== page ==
Those of the Devbandee sect are thus confirmed apostates and disbelievers, such that those who doubt in their being disbelievers would themselves become disbelievers, with the consequence that their marriages would be automatically dissolved and if they continue their association with their wives, any children born of such association would be illegitimate and would not inherit from them under the law. (Fatwa of Maulvi Muhammad Ibrahim Sahib of BhagaIpur, printed in the Hasan Barqi Press, Luknow)

In view of this, are Ahmadis under any obligation to join the prayer services of the Devbandee sect or should they join the prayer services of the Brelvis, concerning whom it has been declared:

    He who attributes the knowledge of the unseen to anyone except God Almighty or considers anyone as possessing the same degree of knowledge as is possessed by God Almighty is undoubtedly a disbeliever. His leadership in prayer, association with him, love and friendship for him are all forbidden. (Fatawa Rashidiyyah Kamil of Maulvi Rashid Ahmad Sahib Gangohi)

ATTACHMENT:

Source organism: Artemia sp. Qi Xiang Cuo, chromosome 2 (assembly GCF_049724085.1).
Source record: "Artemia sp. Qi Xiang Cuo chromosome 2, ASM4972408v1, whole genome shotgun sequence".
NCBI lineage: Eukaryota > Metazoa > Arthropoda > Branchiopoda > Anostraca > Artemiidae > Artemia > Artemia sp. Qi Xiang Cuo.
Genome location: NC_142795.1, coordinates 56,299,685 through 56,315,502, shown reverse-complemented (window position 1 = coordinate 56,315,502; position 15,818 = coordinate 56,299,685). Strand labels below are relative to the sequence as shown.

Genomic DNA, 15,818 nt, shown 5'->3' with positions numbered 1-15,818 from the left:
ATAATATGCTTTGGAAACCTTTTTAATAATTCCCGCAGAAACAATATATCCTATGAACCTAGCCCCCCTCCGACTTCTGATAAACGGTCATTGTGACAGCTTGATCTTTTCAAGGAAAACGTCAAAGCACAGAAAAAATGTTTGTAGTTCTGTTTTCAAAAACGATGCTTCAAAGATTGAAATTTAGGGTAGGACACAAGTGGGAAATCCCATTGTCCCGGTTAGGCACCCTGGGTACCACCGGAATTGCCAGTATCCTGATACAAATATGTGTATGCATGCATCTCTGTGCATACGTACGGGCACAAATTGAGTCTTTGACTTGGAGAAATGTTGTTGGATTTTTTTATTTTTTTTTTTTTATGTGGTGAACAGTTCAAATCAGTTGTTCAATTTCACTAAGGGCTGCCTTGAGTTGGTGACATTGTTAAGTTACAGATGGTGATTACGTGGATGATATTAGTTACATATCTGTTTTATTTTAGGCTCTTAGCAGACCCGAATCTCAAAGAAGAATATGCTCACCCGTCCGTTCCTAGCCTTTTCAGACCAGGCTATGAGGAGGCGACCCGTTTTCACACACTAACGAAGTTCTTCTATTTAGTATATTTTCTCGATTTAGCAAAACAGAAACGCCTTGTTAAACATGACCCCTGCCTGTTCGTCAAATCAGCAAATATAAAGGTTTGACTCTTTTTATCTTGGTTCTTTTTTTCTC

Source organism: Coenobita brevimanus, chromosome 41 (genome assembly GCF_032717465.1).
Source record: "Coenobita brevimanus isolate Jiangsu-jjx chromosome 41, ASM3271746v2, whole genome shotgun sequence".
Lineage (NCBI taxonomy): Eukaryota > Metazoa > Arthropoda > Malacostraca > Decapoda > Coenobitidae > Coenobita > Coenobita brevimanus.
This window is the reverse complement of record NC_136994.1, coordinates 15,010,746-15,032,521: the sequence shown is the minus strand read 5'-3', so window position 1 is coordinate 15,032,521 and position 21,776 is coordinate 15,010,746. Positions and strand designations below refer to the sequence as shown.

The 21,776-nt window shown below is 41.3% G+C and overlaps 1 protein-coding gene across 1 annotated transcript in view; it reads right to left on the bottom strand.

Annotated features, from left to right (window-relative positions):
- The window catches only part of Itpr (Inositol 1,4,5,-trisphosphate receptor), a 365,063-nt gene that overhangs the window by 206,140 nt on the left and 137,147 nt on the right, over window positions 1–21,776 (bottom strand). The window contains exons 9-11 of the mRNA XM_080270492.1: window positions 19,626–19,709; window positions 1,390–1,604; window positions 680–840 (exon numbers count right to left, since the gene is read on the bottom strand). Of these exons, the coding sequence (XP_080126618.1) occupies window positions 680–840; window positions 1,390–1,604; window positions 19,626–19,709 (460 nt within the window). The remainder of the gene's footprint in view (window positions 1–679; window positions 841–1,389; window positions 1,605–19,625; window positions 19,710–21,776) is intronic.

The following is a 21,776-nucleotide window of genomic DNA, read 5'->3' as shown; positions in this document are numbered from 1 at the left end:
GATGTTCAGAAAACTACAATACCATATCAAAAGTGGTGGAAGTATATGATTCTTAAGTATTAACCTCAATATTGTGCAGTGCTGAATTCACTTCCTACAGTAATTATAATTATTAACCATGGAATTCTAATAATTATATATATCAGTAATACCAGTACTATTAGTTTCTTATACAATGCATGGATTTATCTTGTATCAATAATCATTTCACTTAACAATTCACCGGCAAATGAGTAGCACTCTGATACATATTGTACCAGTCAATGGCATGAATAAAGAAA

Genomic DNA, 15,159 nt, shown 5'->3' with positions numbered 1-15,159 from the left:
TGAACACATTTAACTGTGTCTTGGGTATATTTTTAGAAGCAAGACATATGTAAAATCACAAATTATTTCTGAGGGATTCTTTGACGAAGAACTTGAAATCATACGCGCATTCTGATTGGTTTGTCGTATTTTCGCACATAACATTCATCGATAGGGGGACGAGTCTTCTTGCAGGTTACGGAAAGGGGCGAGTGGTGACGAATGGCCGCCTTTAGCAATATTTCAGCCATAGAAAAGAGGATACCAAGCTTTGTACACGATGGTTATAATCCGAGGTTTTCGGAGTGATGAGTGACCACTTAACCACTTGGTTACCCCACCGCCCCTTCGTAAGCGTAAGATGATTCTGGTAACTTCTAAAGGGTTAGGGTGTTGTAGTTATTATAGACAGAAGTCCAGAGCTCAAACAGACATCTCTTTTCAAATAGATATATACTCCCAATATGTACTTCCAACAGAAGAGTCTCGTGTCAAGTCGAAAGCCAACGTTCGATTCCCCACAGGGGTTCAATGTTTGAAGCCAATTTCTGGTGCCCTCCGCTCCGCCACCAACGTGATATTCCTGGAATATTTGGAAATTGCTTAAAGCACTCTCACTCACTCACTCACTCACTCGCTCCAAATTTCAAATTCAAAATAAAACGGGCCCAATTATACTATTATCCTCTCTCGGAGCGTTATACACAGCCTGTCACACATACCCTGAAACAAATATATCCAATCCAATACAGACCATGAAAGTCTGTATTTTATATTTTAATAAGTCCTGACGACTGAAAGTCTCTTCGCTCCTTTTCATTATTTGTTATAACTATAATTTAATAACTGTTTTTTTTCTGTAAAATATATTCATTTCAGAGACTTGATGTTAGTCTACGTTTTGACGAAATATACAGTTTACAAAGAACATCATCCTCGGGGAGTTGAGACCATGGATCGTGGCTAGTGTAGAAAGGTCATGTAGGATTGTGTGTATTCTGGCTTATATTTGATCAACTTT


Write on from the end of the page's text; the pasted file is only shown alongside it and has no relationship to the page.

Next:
Or is it desired that the Ahmadis should join the prayer services of the Ahle Hadees, concerning whom is the declaration:

    The Wahabis, in the unanimous opinion of the divines of Mecca and Medina, are disbelievers and apostates from Islam, such that anyone who comes to know of their cursed writings and speeches and still doubts in their being disbelievers, himself becomes a disbeliever. It is not permitted to join a prayer service led by any of them. The meat of an animal slaughtered by them is forbidden. Their wives are no longer married to them and these women cannot marry a Muslim or a disbeliever or an apostate. (Fatawa Sanaiyyah, Vol.11, p.409)